The US is considering placing sanctions on the Russian central bank, in a move that would stop Moscow accessing its foreign reserves.
The action by the Biden administration would be the harshest measure imposed on Russia over its invasion of Ukraine, according to people familiar with the internal discussions.
Signs that Washington was preparing to dramatically ratchet up pressure on Russia came as Germany reversed course on its previous resistance to cutting Moscow off from Swift, the global interbank payments system.
Germany said it supported imposing “targeted and functional” restrictions on Russia concerning Swift, its foreign and economy ministers said on Saturday.
“We are urgently working on how to limit the collateral damage of decoupling from Swift in such a way that it affects the right people,” German foreign minister Annalena Baerbock and economy minister Robert Habeck said.
The comments mark a shift from a day earlier, when German leaders said they were against suspending Russia from Swift. However, pressure has been mounting on European states holding out against such a move as bloody images emerge from Ukraine.
The White House and US Federal Reserve declined to comment about the central bank option, which was first reported by Bloomberg. The US has previously only imposed sanctions on the central banks of Iran, Venezuela and North Korea.
One way of the US moving against the Russian central bank would be to place it on the US Treasury’s Specially Designated Nationals list. That would bar US entities from dealing with the bank and could lead to foreign institutions that transact with it facing sanctions.
A senior US banking executive said putting sanctions on the central bank was one of many options that the Biden administration had discussed with leading US financial groups in recent weeks. The executive said it was unclear whether the administration intended to take such a step, but added that US officials wanted to make sure banks were prepared for the possibility.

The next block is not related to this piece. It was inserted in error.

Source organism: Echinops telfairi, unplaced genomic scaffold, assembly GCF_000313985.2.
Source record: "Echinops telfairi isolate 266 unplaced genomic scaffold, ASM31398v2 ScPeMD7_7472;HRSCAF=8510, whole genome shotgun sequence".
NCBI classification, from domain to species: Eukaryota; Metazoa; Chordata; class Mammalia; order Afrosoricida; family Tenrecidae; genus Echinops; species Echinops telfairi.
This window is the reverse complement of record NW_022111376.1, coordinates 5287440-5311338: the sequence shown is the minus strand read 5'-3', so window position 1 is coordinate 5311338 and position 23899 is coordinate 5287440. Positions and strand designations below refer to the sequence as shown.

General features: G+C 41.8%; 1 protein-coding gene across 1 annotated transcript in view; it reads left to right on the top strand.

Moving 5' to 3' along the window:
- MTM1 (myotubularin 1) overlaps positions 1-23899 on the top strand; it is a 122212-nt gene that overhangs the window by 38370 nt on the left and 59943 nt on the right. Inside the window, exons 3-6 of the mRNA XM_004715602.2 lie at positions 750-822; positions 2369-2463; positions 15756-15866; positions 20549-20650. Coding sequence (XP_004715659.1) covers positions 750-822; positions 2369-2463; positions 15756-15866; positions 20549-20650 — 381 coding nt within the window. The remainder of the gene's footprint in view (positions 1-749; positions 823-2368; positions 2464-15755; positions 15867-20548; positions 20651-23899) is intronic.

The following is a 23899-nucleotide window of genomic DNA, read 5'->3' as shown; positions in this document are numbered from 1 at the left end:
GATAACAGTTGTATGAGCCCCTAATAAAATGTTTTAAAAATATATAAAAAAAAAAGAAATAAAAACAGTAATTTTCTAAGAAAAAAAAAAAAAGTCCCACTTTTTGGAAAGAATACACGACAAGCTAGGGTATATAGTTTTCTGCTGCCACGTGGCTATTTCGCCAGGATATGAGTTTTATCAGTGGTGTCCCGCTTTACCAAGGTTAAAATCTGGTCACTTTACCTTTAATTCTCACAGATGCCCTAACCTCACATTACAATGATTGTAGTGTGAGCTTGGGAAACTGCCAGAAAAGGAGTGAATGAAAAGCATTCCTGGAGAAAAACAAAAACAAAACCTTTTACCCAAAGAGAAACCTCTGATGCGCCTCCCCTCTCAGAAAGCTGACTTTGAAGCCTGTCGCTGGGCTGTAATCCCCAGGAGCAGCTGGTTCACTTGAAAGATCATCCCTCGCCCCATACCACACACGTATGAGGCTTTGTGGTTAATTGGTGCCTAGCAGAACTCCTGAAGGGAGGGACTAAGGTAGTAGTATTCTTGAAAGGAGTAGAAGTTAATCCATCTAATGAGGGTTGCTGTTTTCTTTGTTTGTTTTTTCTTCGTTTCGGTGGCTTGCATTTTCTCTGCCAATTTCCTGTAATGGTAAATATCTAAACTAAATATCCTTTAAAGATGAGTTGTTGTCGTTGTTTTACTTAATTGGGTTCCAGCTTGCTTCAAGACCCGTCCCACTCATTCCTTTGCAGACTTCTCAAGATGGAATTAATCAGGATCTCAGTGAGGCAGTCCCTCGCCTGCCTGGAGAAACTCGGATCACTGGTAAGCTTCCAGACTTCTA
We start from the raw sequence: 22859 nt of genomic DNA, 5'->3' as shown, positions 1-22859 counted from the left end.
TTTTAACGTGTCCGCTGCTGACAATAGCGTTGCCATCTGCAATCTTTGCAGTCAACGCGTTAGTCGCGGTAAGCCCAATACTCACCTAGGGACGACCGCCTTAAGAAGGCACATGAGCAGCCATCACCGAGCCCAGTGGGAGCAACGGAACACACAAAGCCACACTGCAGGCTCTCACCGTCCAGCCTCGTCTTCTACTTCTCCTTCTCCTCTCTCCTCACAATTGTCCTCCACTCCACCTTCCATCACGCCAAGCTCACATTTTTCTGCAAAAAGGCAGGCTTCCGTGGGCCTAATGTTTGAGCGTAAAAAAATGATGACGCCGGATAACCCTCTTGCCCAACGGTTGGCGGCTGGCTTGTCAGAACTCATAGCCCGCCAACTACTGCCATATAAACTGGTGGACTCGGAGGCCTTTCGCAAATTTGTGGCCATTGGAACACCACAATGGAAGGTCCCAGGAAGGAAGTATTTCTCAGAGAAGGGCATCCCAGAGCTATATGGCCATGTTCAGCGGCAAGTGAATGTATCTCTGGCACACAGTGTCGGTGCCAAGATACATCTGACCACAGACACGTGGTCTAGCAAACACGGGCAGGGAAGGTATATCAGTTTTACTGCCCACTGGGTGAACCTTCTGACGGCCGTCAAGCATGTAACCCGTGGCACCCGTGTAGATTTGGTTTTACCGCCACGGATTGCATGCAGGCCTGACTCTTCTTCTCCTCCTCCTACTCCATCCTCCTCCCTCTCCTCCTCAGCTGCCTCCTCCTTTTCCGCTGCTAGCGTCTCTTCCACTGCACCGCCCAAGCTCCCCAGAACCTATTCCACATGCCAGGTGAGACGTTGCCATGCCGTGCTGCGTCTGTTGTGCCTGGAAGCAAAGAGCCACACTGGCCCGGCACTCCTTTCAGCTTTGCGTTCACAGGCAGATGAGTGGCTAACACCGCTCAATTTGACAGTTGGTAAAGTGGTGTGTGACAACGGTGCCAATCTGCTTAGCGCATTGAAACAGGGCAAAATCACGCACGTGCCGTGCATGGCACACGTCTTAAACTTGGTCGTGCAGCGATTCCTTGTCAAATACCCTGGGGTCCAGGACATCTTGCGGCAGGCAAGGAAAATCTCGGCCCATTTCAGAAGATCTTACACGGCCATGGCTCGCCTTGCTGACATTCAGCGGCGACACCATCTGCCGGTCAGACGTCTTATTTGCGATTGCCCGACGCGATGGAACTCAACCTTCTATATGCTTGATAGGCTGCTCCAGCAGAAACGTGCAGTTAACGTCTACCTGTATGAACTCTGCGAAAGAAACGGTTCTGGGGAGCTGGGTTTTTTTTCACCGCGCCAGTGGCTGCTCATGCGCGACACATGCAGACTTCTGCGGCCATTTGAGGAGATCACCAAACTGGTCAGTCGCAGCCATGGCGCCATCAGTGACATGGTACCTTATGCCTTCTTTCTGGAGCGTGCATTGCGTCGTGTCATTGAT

Josh Lipsky, a former IMF adviser now at the Atlantic Council think-tank, said the US imposing sanctions on the Russian central bank would be an “extraordinarily significant and damaging move to the Russian economy”.
“A G20 central bank has never been sanctioned before. This is not Iran. This is not Venezuela. So to shut off their central bank from the international financial system, or at least the dollar and euro economy, is a massively destabilising move potentially,” said Lipsky.
Edward Fishman, a former US official now at the Center for a New American Security, said it would present a “devastating blow” to the Russian economy that would eclipse the significance of a ban on Swift.
“If you added the Russian central bank to the SDN list, it would be the single most impactful sanction that you could apply to Russia, and you could do it with a stroke of the pen,” he said. “It would render a sizeable chunk of their foreign exchange reserves unusable overnight.”
A ban would prohibit US entities from doing any dealings with the central bank. That would mean everyone in the world would be “skittish about moving any assets on behalf of the Russian central bank”, Fishman explained.